As the guidelines for this website allow for one question a day, I can help you with the first one, and I suggest submitting the other questions separately.
When Montag and Mildred start to read books together after Beatty's visit, they have pretty different reactions. Montag is intense, focusing on what is before him, trying desparately to understand it. He reads the words, suspects that they hold great knowledge and wisdom, and really tries to understand them. He tells Mildred,
"Maybe the books can get us half out of the cave. They might stop us from making the same damn insane mistakes!"
Montag clings to the books like they are a lifeline out of his misery and unhappiness. Mildred, on the other hand, is indifferent. She doesn't care about the books, she's bored, she's frustrated, and she just wants to be watching her t.v. walls with her friends. She's putting up with the reading because Montag was so insistent. She gets so bored and frustrated at one point that she "kicked at a book" and cried,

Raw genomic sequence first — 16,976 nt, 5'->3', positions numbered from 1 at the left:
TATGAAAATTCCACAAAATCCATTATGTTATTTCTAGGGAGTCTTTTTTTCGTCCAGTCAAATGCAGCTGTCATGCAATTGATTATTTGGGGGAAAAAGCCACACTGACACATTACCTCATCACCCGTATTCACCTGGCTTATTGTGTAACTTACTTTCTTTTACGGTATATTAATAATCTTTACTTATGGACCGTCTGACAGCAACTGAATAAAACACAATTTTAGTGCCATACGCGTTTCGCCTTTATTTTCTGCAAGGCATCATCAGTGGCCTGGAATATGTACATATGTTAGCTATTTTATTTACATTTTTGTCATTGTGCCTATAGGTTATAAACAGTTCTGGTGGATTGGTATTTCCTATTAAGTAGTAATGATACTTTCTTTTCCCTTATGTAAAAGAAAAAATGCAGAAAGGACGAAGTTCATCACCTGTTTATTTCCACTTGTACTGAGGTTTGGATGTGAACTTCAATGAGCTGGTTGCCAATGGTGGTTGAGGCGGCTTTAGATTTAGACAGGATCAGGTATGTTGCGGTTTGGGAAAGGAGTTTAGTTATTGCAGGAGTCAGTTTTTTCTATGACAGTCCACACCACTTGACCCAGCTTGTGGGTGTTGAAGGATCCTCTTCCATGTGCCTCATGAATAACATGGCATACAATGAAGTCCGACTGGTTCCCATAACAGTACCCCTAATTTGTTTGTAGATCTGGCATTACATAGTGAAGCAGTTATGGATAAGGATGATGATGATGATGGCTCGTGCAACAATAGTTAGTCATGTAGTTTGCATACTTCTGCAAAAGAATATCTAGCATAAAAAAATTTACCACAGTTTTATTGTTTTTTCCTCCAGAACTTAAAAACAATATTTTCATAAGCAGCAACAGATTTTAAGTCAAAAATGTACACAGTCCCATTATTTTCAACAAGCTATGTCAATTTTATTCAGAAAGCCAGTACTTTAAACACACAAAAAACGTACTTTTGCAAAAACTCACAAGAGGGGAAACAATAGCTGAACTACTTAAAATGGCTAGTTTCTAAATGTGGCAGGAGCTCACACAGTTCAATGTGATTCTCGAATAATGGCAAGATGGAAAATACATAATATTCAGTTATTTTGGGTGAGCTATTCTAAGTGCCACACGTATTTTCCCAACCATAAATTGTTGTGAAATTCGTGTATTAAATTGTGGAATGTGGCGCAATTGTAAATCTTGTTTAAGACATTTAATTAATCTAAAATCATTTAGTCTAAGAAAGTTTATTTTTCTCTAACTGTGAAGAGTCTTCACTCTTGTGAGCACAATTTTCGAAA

"Books aren't people. You read and I look all around, and there isn't anybody...Now...my 'family' is people. They tell me things: I laugh, they laugh! And the colors!"
She is baffled by these books because the information in them is not presented in technicolor excitement like her television shows are. She is not equipped to even comprehend such a simple form of comprehension. And because she is so trained by their society for the thrill, the immersion in excitement, music, noise and interaction, they are meaningless to her.
One way that Mildred and Montag are similar is that they really can't grasp the meaning behind the books. Montag tries and tries, but can't get it, which is why he seeks out Faber. He keeps trying. Mildred on the other hand gives up, and goes to watch t.v. with her friends. But, initially, they are both baffled and can't really understand the content of the books.
I hope that those thoughts help; good luck!